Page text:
1759, December 4, Fort Loudoun


I have Received your Dispatches of Nov. 23d that your Excellency sent b John Elliot: Some time before I had sent Macklemore with a Letter, but when he came to Highwafsee, he hearing that a great many indians were on the Path, in their way to Keowee, he was afraid to go further, and came back again.

Mr. Elliot arrived here the 30th Ult. And the Little Carptenter was sent for immediately, when he heard that your Excellency wou’d be glad to see him, he said that his Gang was not yet come from hunting and shou’d be very glad to have them along with him, but (sais he) I hope they will be hear in two or three Days, and then I shall set off: and desired me to keep the Exprefs to go along with him.

Yesterday he came to the Fort and said that his People were not yet come but Notwithstanding he wou’d set off this Day with Willeleway and two or three more: for (sais he) I find that Old Hop, grows more and more a Rogue every Day, and I am very well inform’d that he is very angrey with me, because I went to warr against the French and hafve killed severall, and that I have spoiled him scheim, and farther said, that if I was going any more to warr against the French, I shou’d not come back alive. But (sais he) I do not mind him, and I shall never consult him again. And when I see the Governour I shall give him an Account of all the Rogues.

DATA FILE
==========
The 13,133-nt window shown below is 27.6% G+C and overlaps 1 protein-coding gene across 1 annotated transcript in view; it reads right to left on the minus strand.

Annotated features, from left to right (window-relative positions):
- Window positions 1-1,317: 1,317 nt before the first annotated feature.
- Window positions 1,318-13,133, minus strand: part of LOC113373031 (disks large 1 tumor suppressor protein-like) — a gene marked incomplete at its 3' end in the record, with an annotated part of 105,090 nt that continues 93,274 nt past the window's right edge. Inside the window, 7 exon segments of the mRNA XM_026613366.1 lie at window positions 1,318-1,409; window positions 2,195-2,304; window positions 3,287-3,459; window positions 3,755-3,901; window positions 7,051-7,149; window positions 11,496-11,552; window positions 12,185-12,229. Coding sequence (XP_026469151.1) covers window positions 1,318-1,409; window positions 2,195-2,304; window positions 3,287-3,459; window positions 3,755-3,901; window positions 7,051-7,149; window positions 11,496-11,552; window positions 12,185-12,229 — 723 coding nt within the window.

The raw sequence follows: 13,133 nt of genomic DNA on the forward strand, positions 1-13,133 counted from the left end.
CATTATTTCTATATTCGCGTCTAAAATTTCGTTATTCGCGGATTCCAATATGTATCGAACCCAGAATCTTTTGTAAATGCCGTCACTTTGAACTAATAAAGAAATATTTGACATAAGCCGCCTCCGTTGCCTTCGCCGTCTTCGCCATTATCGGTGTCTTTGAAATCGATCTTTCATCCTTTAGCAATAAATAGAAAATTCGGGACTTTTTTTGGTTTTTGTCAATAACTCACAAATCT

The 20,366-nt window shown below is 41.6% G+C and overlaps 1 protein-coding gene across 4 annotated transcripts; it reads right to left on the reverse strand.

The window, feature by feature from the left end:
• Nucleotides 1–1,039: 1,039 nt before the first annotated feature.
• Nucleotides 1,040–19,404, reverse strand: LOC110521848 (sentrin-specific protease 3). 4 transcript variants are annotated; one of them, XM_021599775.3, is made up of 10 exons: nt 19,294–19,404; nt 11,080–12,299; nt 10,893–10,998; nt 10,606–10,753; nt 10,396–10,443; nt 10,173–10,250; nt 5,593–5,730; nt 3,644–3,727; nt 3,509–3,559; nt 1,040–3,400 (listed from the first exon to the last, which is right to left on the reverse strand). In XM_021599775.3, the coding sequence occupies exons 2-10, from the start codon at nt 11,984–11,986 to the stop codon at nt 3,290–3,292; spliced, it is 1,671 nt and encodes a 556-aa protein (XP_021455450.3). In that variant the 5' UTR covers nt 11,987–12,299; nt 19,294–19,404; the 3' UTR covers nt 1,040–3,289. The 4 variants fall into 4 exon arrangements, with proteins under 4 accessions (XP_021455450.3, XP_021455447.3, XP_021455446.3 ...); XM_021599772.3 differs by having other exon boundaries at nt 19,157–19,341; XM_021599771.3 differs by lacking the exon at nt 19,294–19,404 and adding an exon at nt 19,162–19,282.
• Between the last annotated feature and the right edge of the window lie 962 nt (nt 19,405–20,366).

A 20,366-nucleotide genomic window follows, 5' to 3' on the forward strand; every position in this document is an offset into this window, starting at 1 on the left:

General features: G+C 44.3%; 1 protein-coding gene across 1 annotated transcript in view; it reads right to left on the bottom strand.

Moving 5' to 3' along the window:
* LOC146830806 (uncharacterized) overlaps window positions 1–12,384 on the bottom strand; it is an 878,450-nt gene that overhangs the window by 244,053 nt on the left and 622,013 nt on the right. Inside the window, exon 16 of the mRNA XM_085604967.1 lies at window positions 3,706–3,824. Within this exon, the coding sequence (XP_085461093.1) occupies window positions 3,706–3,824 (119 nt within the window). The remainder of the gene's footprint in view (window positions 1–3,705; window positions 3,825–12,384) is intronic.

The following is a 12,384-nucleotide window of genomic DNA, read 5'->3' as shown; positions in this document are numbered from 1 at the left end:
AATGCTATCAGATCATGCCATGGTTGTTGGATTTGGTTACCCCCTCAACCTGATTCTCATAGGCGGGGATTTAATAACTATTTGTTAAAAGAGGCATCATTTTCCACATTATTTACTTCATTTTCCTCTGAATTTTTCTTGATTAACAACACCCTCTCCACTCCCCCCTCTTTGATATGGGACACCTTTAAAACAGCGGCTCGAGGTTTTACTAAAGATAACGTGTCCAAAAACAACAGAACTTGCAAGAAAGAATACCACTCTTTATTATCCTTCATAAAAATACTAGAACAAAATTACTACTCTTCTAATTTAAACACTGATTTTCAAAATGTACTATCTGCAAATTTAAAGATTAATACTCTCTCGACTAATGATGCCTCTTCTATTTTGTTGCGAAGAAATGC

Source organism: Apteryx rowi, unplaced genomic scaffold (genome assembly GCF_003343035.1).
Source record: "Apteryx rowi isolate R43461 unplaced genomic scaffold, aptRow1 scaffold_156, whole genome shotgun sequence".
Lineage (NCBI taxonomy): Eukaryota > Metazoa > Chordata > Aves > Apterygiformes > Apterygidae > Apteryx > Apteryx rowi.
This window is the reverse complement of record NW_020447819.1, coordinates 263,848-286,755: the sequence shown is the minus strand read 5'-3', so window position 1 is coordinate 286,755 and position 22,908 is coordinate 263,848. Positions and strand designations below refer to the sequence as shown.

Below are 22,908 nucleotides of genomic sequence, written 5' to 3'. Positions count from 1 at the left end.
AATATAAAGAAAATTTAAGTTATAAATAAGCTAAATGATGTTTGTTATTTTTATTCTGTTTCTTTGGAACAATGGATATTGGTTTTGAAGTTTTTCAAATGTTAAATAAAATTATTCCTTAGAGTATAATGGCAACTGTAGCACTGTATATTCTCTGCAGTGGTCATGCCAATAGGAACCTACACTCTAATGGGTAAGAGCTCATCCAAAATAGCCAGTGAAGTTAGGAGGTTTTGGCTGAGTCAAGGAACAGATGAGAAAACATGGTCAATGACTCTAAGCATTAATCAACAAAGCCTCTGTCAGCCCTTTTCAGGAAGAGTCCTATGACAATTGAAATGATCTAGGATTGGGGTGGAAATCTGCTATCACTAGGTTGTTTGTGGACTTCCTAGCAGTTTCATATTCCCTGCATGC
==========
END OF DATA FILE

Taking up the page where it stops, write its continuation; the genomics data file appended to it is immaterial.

A Great many Indians come in every Day from Hunting, those of Settico are all come; and they do not give any bad talk, but seen very much surprized at so many White Men coming into their Nation.

Charles McCunninghill is gone away, tho I sent three or four times after him, he was always hid. I have not yet received flour from Keowee; but thank God, I have Corn, and all the Cattle salted, and all the Men in good spirits.
I am with great Respect


Your Excellency’s

Most Obedient
and Most Humble Servant

Paul Demere

P.S. Just as the Exprefs was going away, the Little Carpenter and Willeleway came and said that none of their People were come yet from Hunting, and as he was afraid. That they shou’d hear some bad talks in his absence, therefore he choosed to give them a talk himself before he sets off: and not to Mind the bad storys that they shou’d hear, from People that are not friends to the English, as there are a great many in the Towns. And that as he finds that John Elliot is in a great hurry to go away, he desired that he sou’d not stay for him, but to set off immediately, and that he wou’d follow him, in a Day or two, after he had spoke to his People, and had made every thing easy in his absence.

History, Letters,

Lyttelton, William Combe Baron Thomas Lyttelton. Letters of the Late Lord Lyttelton. Philadelphia: Moses Thomas. 1812.

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